Around the league, running backs Derrick Henry, D’Onta Foreman, and Tarik Cohen may also have changing workloads. The Tennessee Titans’ Henry saw 14 carries to fellow running back Demarco Murray’s nine while doing significantly better with the carries he got. It is unclear how much the Titans’ lead or Murray’s possibly lingering hamstring injury had to do with Henry’s big game, but the possibility of Henry unseating Murray full-time needs monitoring. Houston Texans’ rookie Foreman also saw more carries than expected — garnering 12 carries to supposed full time starter Lamar Miller’s 18. Foreman has looked good thus far, so he has upside moving forward. Chicago Bears’ Cohen, who showed up in the mailbag last week, had eight catches to salvage a respectable outing on an abysmal day running the ball for the Bears. It appears backfield mate Jordan Howard is injured, and that the Bears will continue to play from behind. Cohen will continue to have a safe weekly floor in PPR leagues.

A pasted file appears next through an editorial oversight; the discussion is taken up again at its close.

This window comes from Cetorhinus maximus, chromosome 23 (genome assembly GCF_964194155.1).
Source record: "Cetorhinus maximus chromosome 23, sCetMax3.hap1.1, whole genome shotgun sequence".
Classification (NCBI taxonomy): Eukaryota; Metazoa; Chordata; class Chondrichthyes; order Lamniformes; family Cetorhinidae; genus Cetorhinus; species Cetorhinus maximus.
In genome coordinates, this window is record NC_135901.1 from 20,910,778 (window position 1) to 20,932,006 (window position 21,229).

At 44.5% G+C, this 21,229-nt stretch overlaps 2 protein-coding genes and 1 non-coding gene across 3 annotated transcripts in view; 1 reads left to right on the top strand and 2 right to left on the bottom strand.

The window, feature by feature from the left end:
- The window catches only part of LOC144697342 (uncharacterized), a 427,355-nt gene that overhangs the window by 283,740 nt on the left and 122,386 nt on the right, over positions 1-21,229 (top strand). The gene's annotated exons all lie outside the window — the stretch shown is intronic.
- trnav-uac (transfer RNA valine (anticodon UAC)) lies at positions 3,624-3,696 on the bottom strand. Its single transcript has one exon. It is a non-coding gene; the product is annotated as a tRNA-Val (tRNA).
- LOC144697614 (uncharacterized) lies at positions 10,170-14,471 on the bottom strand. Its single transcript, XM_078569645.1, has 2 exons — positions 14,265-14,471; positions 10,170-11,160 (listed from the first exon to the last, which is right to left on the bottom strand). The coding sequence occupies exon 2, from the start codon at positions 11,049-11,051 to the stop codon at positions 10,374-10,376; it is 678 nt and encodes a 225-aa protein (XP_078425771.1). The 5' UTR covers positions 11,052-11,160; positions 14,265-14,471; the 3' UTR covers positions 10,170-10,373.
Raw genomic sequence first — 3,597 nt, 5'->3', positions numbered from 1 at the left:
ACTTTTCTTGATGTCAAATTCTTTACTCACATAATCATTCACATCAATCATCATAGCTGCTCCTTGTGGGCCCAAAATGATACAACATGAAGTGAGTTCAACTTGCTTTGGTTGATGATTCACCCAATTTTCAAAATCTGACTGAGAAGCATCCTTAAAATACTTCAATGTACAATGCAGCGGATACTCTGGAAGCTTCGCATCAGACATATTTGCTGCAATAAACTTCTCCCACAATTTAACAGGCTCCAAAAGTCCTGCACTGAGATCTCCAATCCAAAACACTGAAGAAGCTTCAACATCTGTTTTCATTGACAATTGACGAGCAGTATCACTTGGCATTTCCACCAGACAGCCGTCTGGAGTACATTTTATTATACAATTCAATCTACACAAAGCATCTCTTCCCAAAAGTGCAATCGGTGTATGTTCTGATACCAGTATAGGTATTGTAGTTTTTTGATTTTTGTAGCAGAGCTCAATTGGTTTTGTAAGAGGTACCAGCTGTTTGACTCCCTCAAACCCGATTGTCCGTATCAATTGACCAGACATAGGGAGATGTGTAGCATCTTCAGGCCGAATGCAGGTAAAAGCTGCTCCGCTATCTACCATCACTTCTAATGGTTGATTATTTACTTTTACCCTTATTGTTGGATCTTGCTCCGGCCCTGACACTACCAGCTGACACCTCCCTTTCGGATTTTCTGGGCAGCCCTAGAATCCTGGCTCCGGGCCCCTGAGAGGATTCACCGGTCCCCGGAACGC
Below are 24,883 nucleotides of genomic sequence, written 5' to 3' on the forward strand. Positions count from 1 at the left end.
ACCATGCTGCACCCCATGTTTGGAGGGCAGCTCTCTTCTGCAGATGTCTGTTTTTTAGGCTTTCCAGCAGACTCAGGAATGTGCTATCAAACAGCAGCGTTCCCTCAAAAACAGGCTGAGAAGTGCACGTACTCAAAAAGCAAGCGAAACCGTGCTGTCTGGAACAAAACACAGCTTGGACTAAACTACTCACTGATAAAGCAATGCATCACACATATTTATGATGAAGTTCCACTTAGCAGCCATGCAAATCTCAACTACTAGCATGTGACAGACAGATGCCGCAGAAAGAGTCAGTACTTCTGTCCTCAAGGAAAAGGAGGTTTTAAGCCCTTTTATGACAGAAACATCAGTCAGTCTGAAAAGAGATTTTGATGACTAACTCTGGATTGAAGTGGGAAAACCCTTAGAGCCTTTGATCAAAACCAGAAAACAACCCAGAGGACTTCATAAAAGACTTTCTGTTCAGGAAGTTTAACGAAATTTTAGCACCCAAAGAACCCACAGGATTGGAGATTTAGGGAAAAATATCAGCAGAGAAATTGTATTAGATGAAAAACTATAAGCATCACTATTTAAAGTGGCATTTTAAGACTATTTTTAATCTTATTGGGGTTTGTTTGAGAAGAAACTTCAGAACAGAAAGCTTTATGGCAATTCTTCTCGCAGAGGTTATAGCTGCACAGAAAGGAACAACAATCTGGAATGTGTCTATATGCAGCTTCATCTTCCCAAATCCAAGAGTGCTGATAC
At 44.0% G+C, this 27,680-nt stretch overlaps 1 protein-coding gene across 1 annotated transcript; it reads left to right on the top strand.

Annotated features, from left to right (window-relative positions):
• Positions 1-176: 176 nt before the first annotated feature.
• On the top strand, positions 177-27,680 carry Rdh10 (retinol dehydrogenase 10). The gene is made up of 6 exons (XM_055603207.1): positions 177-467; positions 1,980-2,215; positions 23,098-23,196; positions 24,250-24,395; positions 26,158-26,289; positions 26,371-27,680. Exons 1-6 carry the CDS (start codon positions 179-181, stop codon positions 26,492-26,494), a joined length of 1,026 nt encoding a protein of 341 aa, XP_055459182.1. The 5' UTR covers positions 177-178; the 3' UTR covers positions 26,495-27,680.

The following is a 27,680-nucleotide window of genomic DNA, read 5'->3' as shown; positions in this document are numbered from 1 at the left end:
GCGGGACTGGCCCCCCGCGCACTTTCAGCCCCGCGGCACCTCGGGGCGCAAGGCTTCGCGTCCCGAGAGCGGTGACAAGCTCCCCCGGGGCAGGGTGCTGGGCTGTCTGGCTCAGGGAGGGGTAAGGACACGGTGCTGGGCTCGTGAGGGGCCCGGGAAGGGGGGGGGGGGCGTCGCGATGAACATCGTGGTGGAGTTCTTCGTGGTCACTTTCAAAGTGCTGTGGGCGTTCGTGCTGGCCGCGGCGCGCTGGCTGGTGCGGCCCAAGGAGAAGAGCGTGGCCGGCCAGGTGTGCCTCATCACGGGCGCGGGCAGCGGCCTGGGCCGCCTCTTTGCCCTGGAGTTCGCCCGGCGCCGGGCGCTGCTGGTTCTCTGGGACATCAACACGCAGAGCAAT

Q: Was the firing of Bengal’s OC Ken Zampese the most shocking result of week 2 in the NFL? I know other stuff happened, but come on, look how long they let Mike Nugent kick for.

A: The Bengals are indeed an organization that is glacial to respond to change. This is the first time in their 50 years firing a coordinator midseason. Loyal to a fault, it was only surprising because it was the Bengals. For most other teams, it would have been a no-brainer after such anemic performances back-to-back at home. For the Bengals, who still think the 2014 version of running back Jeremy Hill is coming back, it was, like you said, shocking. It came down to the Bengal’s inability or unwillingness to get their playmakers the ball — as all-world wide receiver A.J. Green lamented after the game.